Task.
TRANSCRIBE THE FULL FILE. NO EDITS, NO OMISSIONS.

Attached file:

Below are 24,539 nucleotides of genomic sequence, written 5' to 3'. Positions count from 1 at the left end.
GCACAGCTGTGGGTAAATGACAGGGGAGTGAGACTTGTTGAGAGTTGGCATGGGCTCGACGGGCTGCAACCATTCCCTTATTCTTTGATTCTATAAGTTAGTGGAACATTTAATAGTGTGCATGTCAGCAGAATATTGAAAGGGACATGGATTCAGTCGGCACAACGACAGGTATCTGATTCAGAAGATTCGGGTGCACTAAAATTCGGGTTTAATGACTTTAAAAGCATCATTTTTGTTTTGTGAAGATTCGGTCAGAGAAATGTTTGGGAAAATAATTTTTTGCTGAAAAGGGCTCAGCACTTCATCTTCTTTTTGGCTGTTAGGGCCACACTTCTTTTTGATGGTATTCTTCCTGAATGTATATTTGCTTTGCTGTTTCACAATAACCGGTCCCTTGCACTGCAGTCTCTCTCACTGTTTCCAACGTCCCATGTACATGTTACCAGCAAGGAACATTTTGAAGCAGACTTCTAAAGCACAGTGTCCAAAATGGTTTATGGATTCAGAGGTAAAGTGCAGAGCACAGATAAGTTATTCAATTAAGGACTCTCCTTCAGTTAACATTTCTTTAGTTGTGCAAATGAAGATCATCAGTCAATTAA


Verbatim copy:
Below are 24,539 nucleotides of genomic sequence, written 5' to 3'. Positions count from 1 at the left end.
GCACAGCTGTGGGTAAATGACAGGGGAGTGAGACTTGTTGAGAGTTGGCATGGGCTCGACGGGCTGCAACCATTCCCTTATTCTTTGATTCTATAAGTTAGTGGAACATTTAATAGTGTGCATGTCAGCAGAATATTGAAAGGGACATGGATTCAGTCGGCACAACGACAGGTATCTGATTCAGAAGATTCGGGTGCACTAAAATTCGGGTTTAATGACTTTAAAAGCATCATTTTTGTTTTGTGAAGATTCGGTCAGAGAAATGTTTGGGAAAATAATTTTTTGCTGAAAAGGGCTCAGCACTTCATCTTCTTTTTGGCTGTTAGGGCCACACTTCTTTTTGATGGTATTCTTCCTGAATGTATATTTGCTTTGCTGTTTCACAATAACCGGTCCCTTGCACTGCAGTCTCTCTCACTGTTTCCAACGTCCCATGTACATGTTACCAGCAAGGAACATTTTGAAGCAGACTTCTAAAGCACAGTGTCCAAAATGGTTTATGGATTCAGAGGTAAAGTGCAGAGCACAGATAAGTTATTCAATTAAGGACTCTCCTTCAGTTAACATTTCTTTAGTTGTGCAAATGAAGATCATCAGTCAATTAA